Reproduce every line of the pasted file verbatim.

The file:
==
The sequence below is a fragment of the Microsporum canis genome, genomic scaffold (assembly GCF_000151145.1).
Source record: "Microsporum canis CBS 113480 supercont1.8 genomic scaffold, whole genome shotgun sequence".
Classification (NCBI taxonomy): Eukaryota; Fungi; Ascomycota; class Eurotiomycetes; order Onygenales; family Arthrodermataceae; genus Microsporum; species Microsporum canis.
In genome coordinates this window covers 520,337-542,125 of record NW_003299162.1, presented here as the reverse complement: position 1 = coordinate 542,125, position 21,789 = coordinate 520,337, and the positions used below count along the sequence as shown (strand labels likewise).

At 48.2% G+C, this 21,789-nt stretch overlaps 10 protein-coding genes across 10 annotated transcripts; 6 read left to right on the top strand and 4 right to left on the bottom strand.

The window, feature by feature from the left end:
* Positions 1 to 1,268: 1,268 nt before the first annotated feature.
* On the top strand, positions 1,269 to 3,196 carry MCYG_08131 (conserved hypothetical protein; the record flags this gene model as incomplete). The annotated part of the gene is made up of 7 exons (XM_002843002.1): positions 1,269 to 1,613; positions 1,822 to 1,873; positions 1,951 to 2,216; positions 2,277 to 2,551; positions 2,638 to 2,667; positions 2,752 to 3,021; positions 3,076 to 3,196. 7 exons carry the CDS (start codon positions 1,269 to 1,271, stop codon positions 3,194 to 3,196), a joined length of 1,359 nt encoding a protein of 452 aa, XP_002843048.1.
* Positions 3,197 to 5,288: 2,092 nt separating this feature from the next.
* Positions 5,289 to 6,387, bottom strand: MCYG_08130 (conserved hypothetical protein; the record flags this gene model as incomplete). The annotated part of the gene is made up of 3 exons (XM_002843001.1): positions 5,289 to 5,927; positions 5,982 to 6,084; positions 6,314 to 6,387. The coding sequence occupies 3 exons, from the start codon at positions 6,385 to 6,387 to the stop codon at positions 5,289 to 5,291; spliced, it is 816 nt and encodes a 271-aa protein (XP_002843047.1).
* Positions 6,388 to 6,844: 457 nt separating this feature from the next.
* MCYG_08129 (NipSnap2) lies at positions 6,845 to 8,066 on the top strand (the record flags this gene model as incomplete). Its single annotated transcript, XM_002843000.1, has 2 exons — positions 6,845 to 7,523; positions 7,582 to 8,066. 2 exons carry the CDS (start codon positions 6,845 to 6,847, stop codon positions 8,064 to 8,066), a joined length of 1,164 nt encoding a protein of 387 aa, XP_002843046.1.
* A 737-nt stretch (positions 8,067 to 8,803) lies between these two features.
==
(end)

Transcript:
The sequence below is a fragment of the Microsporum canis genome, genomic scaffold (assembly GCF_000151145.1).
Source record: "Microsporum canis CBS 113480 supercont1.8 genomic scaffold, whole genome shotgun sequence".
Classification (NCBI taxonomy): Eukaryota; Fungi; Ascomycota; class Eurotiomycetes; order Onygenales; family Arthrodermataceae; genus Microsporum; species Microsporum canis.
In genome coordinates this window covers 520,337-542,125 of record NW_003299162.1, presented here as the reverse complement: position 1 = coordinate 542,125, position 21,789 = coordinate 520,337, and the positions used below count along the sequence as shown (strand labels likewise).

At 48.2% G+C, this 21,789-nt stretch overlaps 10 protein-coding genes across 10 annotated transcripts; 6 read left to right on the top strand and 4 right to left on the bottom strand.

The window, feature by feature from the left end:
* Positions 1 to 1,268: 1,268 nt before the first annotated feature.
* On the top strand, positions 1,269 to 3,196 carry MCYG_08131 (conserved hypothetical protein; the record flags this gene model as incomplete). The annotated part of the gene is made up of 7 exons (XM_002843002.1): positions 1,269 to 1,613; positions 1,822 to 1,873; positions 1,951 to 2,216; positions 2,277 to 2,551; positions 2,638 to 2,667; positions 2,752 to 3,021; positions 3,076 to 3,196. 7 exons carry the CDS (start codon positions 1,269 to 1,271, stop codon positions 3,194 to 3,196), a joined length of 1,359 nt encoding a protein of 452 aa, XP_002843048.1.
* Positions 3,197 to 5,288: 2,092 nt separating this feature from the next.
* Positions 5,289 to 6,387, bottom strand: MCYG_08130 (conserved hypothetical protein; the record flags this gene model as incomplete). The annotated part of the gene is made up of 3 exons (XM_002843001.1): positions 5,289 to 5,927; positions 5,982 to 6,084; positions 6,314 to 6,387. The coding sequence occupies 3 exons, from the start codon at positions 6,385 to 6,387 to the stop codon at positions 5,289 to 5,291; spliced, it is 816 nt and encodes a 271-aa protein (XP_002843047.1).
* Positions 6,388 to 6,844: 457 nt separating this feature from the next.
* MCYG_08129 (NipSnap2) lies at positions 6,845 to 8,066 on the top strand (the record flags this gene model as incomplete). Its single annotated transcript, XM_002843000.1, has 2 exons — positions 6,845 to 7,523; positions 7,582 to 8,066. 2 exons carry the CDS (start codon positions 6,845 to 6,847, stop codon positions 8,064 to 8,066), a joined length of 1,164 nt encoding a protein of 387 aa, XP_002843046.1.
* A 737-nt stretch (positions 8,067 to 8,803) lies between these two features.